One of the most promising methods to clean the ground is using phytoremediation techniques. These techniques introduce the use of plants that hyperaccumulate or absorb larger than normal amounts of heavy metals in soils, and hence they are called hyperaccumulators. These plants have the ability to concentrate the dangerous metals in their stems, shoots, and leaves, and then these parts are collected and can be recycled or disposed.
How is this possible? The concept is the following: researchers have isolated a gene found in a specific type of fern, Pteris vittata, that increases the tolerance against arsenic by up to 100 to 1,000 times more than other plants. This specific gene encodes a protein that stores the toxic metal away from the cytoplasm, so it can't hurt the plant. No similar gene has ever been found in other plants, however researchers, at least in theory, could put them in any organism to help cleaning soils and contaminated water.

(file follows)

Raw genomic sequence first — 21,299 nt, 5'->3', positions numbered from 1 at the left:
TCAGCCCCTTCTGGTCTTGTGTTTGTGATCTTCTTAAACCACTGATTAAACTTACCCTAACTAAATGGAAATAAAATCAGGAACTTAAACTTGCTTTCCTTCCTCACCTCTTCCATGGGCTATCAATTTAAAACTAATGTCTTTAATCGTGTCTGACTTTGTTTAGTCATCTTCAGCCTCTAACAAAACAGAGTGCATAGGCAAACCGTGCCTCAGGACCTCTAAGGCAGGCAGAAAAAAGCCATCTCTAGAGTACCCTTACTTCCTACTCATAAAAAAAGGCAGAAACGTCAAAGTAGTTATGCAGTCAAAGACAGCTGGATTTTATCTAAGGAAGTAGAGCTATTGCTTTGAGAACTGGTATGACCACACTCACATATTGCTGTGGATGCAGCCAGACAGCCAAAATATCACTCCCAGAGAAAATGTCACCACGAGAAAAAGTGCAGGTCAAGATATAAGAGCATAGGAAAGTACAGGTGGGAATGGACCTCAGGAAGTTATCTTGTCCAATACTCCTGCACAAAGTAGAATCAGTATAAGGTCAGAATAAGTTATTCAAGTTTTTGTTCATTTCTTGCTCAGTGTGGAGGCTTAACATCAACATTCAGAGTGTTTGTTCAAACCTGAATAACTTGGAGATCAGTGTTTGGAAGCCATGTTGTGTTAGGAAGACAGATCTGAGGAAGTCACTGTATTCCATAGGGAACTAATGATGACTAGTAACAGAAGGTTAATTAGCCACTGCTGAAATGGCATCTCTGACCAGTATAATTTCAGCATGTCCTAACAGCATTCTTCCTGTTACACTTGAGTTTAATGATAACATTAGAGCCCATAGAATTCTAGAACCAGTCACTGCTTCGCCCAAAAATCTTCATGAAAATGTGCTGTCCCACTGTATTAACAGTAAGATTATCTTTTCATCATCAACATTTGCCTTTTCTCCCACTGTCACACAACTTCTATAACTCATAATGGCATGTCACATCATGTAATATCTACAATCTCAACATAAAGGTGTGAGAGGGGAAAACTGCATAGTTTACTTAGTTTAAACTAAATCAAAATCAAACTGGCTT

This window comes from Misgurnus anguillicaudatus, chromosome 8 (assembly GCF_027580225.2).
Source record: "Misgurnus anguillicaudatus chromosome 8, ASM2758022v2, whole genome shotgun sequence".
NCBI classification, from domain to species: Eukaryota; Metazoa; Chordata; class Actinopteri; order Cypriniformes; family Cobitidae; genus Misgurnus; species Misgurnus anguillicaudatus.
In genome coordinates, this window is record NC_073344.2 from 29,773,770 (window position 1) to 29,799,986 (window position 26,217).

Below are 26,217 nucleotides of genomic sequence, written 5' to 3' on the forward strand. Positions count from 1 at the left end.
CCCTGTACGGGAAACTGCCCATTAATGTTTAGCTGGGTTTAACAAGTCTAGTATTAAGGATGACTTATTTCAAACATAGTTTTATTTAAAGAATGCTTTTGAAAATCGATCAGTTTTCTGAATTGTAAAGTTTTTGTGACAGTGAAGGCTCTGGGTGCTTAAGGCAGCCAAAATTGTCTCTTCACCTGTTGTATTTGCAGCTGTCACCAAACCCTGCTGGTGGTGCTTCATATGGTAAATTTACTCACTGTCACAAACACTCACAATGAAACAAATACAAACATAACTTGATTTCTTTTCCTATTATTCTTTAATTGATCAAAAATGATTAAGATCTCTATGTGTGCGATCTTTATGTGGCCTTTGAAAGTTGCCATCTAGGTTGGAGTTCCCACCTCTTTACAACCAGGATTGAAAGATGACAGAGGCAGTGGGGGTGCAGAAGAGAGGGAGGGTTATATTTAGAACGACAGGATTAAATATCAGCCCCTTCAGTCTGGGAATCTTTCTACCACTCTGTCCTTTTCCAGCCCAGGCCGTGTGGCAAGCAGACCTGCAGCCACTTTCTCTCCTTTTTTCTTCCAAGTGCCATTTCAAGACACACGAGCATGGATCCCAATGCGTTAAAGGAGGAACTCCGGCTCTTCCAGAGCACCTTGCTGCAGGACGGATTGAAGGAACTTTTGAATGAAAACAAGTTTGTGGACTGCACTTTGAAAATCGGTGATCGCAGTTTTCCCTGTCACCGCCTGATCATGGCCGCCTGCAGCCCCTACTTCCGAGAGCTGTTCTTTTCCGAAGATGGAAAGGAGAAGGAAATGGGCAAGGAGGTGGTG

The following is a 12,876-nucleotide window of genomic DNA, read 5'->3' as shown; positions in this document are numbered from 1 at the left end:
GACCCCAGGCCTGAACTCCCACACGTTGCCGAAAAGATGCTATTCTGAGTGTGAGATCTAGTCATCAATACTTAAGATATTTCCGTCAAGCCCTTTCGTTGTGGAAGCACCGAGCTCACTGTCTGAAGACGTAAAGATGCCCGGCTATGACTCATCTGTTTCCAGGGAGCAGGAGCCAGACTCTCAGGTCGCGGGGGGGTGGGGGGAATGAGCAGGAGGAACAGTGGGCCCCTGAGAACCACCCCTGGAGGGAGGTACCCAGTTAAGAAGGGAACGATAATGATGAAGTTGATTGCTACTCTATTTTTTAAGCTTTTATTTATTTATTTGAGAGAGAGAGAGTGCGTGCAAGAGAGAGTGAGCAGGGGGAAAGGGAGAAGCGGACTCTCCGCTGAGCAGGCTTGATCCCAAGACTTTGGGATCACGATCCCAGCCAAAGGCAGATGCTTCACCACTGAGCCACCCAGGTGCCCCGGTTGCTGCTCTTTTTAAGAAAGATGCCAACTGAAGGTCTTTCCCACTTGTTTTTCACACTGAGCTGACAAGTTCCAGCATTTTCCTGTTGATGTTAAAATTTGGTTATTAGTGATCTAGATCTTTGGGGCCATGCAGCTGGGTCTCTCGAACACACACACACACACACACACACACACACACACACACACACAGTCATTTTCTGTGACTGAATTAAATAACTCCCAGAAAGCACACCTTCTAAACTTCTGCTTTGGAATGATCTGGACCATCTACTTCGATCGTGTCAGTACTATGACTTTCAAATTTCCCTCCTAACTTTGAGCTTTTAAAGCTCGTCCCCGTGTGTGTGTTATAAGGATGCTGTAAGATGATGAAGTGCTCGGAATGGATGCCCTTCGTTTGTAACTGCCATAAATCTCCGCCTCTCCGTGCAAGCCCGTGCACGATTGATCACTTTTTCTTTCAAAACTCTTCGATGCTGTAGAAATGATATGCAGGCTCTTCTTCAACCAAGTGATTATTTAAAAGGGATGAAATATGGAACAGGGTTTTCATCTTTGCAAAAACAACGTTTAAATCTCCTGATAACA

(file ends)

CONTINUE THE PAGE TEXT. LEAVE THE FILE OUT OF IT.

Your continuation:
The technology can be used for both small and large sites. Treatment for gardens and backyards can be addressed using simple home gardening techniques, whereas lumber storage areas can be treated with larger scale agricultural techniques. In particular, Edenspace Systems Corporation has developed such a technology with the help of EPA's SBIR Program. The company's aim is mostly focused on individual homeowners. There are indications that there is a strong customer interest in phytoremediation of soil arsenic deposited from CCA-treated wood, with a projected U.S. market of $162-$194 million.
Despite the great potential, the disposal of harvested plants is a major problem. Arsenic cannot be destroyed by recycling the plants, and the toxic metal returns to the soil or water eventually. Therefore, one of the best tactics for heavy metal accumulating plants is to incinerate them and dispose of the ashes instead of disposing of the contaminated soil directly. Homeowners can store low quantities of harvested ferns in watertight containers and dispose of them the same way as regular trash. It is suggested however, that larger quantities handled by businesses and municipal parks should be sent to suitable waste landfills.